For this post, assume that the primary advantage of open source is the fact that someone, much smarter than you can show up and contribute code that extends your open source project. You might have a great idea for a repository manager (like Nexus), so you release the source code until some open source license, and someone else comes along and extends it to support an unexpected repository format (nexus-yum-plugin).
To me, this is the reason why Open Source works. You expose your code to the world with the hope that someone comes along and takes your idea, develops it, and extends it. If you are smart you’ve defined a good plugin model (like Jenkins) so that people can extend you initial idea without having to invest too much time in learning about internals.
If you maintain a project, I think you have a critical choice to make DVCS (like git or mercurial) or a Centralized option such as Subversion. This choice encourages a certain type of innovation:
- If your open-source project uses a centralized source control system like Subversion, you are presenting potential contributors with an obstacle. Branching and merging with centralized VCS like Subversion (or even CVS) was and continues to be difficult when you compare similar operations to DVCS. Let’s pick on Subversion, when I used to use Subversion for larger projects, branching and merging felt like an awful process: first it was almost impossible to do it right unless you had access to the repository and could create a tag or a branch, second I can’t tell you how many times contributions were clobbered because the interfaces available were just awful.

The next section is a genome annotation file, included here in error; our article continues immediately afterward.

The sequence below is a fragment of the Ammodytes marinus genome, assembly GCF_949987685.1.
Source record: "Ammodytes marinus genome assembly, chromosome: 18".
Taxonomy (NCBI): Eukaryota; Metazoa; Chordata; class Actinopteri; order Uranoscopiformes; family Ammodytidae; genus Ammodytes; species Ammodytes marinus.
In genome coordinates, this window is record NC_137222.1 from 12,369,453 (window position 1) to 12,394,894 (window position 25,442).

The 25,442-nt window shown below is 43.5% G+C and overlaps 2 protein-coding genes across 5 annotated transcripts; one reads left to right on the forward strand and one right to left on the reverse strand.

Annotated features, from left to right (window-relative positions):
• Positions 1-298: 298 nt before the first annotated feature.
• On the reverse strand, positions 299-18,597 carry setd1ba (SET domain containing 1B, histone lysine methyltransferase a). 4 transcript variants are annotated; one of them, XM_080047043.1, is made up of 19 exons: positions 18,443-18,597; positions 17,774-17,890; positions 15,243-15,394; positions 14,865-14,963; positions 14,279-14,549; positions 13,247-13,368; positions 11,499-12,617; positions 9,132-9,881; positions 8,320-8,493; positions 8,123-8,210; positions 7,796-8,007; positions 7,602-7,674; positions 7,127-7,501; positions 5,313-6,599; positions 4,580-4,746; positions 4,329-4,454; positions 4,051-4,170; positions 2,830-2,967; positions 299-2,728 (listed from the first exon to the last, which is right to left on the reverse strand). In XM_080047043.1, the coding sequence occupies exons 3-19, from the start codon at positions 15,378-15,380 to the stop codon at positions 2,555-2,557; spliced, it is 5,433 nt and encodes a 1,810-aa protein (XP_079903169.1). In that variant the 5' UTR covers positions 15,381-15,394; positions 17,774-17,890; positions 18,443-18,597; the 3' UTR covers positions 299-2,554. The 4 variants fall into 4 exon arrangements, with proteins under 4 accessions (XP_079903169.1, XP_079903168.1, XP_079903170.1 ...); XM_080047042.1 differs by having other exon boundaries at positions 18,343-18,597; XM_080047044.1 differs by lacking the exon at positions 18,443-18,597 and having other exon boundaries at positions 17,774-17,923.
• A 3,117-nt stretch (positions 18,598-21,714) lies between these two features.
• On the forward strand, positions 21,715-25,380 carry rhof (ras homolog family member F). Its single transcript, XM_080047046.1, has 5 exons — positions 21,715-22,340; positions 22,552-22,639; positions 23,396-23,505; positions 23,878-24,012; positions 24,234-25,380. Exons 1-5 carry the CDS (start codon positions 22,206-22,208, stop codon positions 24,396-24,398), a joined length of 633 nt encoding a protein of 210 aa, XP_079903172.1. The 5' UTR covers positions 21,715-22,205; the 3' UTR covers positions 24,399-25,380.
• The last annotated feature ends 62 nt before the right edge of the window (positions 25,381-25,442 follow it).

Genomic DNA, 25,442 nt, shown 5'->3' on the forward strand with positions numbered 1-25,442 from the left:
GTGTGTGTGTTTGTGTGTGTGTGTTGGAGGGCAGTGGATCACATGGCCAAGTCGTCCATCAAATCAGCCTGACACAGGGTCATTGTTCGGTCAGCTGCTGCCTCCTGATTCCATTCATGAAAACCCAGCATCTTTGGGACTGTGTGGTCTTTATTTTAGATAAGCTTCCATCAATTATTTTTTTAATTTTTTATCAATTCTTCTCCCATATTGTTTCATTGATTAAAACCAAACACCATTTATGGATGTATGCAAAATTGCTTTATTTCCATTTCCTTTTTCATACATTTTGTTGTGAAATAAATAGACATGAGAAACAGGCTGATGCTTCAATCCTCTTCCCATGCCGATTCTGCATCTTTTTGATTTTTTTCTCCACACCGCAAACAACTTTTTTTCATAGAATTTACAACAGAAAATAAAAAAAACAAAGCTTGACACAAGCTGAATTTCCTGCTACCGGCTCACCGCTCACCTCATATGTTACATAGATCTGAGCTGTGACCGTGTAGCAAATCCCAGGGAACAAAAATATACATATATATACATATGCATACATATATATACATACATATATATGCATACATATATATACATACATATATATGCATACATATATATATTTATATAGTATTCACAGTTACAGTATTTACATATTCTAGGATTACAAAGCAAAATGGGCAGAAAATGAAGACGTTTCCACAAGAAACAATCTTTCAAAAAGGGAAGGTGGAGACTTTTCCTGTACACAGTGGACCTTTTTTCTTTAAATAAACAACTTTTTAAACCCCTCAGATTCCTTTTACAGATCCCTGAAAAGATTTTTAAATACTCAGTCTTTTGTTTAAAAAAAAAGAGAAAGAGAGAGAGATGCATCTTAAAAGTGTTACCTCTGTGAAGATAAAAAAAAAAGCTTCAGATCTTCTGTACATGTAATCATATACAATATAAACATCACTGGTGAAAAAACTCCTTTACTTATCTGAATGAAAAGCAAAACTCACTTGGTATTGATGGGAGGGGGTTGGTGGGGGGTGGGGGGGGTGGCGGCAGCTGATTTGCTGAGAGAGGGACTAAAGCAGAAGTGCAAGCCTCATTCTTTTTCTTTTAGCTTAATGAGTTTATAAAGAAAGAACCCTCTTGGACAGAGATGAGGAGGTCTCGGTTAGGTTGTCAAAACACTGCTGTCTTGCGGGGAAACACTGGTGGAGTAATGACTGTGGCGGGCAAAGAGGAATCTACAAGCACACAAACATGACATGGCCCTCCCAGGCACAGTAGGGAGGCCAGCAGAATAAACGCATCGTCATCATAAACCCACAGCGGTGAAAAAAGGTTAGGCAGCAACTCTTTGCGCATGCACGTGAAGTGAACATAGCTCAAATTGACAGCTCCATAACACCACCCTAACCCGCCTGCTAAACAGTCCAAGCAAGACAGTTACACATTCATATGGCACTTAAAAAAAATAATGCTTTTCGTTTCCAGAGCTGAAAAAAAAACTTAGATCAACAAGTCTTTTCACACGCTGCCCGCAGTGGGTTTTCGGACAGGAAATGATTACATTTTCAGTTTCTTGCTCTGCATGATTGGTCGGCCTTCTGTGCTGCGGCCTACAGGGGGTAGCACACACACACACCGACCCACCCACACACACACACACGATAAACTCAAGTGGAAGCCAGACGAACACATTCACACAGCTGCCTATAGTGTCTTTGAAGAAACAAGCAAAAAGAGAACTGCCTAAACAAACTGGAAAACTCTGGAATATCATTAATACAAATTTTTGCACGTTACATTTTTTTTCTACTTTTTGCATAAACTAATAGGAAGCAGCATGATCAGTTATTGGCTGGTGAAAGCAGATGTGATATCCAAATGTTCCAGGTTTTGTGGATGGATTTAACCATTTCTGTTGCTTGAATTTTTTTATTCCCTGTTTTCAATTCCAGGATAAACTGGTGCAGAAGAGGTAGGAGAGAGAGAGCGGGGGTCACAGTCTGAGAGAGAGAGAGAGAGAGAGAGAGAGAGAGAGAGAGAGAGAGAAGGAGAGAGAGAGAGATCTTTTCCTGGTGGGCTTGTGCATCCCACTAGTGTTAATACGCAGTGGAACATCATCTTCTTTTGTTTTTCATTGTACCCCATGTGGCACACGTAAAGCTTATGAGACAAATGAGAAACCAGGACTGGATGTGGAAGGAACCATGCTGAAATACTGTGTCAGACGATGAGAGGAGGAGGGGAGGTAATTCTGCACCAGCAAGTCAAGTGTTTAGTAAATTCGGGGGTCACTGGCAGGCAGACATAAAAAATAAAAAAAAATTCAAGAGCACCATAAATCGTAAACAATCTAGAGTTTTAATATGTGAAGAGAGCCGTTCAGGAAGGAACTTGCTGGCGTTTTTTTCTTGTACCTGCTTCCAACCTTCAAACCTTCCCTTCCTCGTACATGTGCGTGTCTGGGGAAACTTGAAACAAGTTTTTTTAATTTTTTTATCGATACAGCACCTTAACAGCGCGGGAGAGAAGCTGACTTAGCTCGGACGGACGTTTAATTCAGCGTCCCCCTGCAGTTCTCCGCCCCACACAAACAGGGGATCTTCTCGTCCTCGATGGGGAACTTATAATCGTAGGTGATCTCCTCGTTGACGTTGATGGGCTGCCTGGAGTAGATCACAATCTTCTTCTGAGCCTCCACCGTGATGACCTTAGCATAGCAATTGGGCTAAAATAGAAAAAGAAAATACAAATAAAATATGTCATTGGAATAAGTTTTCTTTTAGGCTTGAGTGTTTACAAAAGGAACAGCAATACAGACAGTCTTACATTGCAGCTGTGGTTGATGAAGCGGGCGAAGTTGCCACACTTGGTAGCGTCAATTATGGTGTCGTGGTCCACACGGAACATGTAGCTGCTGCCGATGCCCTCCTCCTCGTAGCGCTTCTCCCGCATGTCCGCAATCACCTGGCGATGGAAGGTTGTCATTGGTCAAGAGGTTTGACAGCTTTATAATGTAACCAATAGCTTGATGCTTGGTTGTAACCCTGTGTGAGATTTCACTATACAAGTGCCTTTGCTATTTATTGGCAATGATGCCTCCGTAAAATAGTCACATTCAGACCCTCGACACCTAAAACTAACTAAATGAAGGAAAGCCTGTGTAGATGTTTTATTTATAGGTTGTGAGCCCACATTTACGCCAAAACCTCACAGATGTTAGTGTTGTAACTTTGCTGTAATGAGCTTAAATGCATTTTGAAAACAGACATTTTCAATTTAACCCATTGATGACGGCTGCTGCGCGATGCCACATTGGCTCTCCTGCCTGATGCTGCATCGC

- If your open-source project uses a decentralized source control system like Git, you are telling potential contributors to, go ahead, innovate on your own improvements, pull and merge changes from the upstream repository, and, one day, surprise us with your own pull request. Innovate on your own terms, and don’t ask for permission. Branching and merging with Git is a few orders of magnitude easier because you are not dealing with tags and branches as directories in a shared repository. You don’t checkout a particular revision, you clone the entire repository.
On one side of this debate, Subversion, communities based on it tend to be as centralized as the SCM. On the other hand, Git, communities based on Git tend to attract contributions from a wider audience, and an audience that isn’t as focused on making sure they are in agreement with the initial community.
In my experience, Subversion encourages a political organization: project leaders that set the direction of a closely held project. Git encourages a more open organization. If someone has a good idea, they can work in a branch in a way that is more natural.